Monthly Archives: August 2011

Tacking by the Beach on a Sunny Morning

With apologies to Robert Frost (Edit: poem tweaked and commentary added below.) Whose beach this is I think I know. She lives up there where poppies grow; She will not see me sailing by To watch the waves break: foaming … Continue reading

Posted in pastiche, poem, poetry, sailing | Leave a comment

Some Notes on BC

I grew up in BC, on Vancouver Island, in Nanaimo. I’ve lived in Ontario, Los Angeles and Winnipeg since then, with most of the time spent in Ontario. I’ve always intended to move back, and various factors have conspired in … Continue reading

Posted in history, life | Leave a comment

Lagged-Linear Models and You

Philip Tetlock’s book on expert political prediction makes the point that even the best human experts perform rather poorly compared to probabilistic lagged auto-regressive models, which are (relatively) simple, robust estimators of future behaviour based on past behaviour. Consider a … Continue reading

Posted in economics, prediction | Leave a comment

Knowing the Unknowable

I claimed previously that knowable and unknowable reality behave differently, that the reality that lies behind the quantum veil does not behave the same way as reality that is knowable but merely unknown. There is a logical and physical distinction … Continue reading

Posted in epistemology, god, mechanics, physics, probability, quantum, science, thermodynamics | Leave a comment

Known, Unknown and Unknowable

I nattered on a bit about “knowable reality” when talking about time zones, and enjoyed it so much I decided to do more here. The reality we know is known reality, and we cannot know a reality that is not … Continue reading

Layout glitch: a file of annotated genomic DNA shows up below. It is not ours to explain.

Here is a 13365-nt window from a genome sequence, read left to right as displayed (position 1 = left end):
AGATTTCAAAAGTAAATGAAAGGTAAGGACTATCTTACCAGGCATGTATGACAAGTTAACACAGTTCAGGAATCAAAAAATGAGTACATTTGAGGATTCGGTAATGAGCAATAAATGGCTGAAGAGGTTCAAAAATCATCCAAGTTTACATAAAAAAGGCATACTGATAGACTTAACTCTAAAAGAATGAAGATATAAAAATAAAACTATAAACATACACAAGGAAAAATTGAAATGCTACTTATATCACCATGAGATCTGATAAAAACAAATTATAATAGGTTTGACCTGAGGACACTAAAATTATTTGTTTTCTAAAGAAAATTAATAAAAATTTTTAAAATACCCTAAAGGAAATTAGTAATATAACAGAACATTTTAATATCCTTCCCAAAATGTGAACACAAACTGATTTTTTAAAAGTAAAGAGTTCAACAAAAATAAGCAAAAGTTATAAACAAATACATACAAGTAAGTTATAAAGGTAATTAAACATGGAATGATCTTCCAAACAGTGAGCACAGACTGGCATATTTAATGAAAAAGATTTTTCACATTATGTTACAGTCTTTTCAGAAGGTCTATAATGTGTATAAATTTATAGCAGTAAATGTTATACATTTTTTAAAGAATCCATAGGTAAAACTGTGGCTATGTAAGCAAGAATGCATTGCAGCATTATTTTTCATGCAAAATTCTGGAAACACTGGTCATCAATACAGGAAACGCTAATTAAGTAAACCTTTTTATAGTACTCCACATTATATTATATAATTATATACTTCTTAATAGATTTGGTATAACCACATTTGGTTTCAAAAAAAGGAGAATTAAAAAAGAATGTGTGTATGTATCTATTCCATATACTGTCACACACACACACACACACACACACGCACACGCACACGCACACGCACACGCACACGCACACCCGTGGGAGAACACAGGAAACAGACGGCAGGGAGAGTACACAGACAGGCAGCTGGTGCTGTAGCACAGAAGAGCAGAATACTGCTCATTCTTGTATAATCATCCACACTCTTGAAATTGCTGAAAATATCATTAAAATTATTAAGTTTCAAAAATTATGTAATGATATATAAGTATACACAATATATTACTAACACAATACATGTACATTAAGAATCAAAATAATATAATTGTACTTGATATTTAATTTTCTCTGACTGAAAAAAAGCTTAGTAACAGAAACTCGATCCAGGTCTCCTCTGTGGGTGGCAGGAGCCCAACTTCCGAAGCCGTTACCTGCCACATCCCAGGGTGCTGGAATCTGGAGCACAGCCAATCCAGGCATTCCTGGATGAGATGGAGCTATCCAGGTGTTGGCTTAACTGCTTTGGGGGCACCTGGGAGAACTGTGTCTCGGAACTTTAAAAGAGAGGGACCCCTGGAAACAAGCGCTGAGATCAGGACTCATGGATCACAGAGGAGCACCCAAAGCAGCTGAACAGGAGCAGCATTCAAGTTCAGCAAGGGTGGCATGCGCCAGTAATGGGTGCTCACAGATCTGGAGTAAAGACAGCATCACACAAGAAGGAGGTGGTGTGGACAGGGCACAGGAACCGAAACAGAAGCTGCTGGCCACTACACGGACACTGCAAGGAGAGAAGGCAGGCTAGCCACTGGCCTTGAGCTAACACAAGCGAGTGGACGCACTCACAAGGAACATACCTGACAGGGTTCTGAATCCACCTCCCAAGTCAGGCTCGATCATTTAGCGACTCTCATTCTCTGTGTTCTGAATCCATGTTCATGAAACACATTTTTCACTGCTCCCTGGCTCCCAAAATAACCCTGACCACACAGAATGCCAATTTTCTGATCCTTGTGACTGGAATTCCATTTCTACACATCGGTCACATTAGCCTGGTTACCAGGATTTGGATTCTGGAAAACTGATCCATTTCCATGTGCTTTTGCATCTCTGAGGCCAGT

Posted in epistemology, god, physics, quantum, science, thermodynamics | Leave a comment

Some Notes on Time Zones

This is the whole secret, really. My fundamental contribution to human knowledge, which has mostly been ignored or pilloried, forgotten or rejected out of hand. Which is OK, because really, knowing is more important to me than teaching. But still, … Continue reading

Posted in cat, epistemology | Leave a comment

The Angel of Midnight

When lies possess the broad expanse of day Fabricating factions left and right The noontime Demon guides the fatal way Spoiling for the partisans to fight. Against this bright opponent stands the dark An Angel in the midnight guise of … Continue reading

Posted in history, iambic pentameter, poem, poetry, religion, sonnet | Leave a comment

Some Notes on Being Wrong

Yesterday I predicted: “In the short term–the next few days or weeks–the experts are probably right. Markets won’t crash”. Today the markets crashed. Unlike the folks in the Obama Administration, or the Tea Party, or indeed unlike every other person … Continue reading

Posted in economics, epistemology, life, politics, prediction, probability, psychology, science | Leave a comment

Whistling Past the Naked Emperor

There have been three main reactions to S&P’s downgrade of long-term (> 1 year) American paper. Expert financial advisors are saying it mostly won’t matter in the short term. American politicians argue the math, and claim that the downgrade proves … Continue reading

Posted in economics, politics, prediction | Leave a comment


I met a relic in a Huston bar Who said: “Two cold and quiet craft of steel fall outward from the Sun, out to the stars, exhausted they still now and then reveal an unexpected consequence of laws we’d like … Continue reading

Posted in god, iambic pentameter, physics, poem, poetry, religion, science | Leave a comment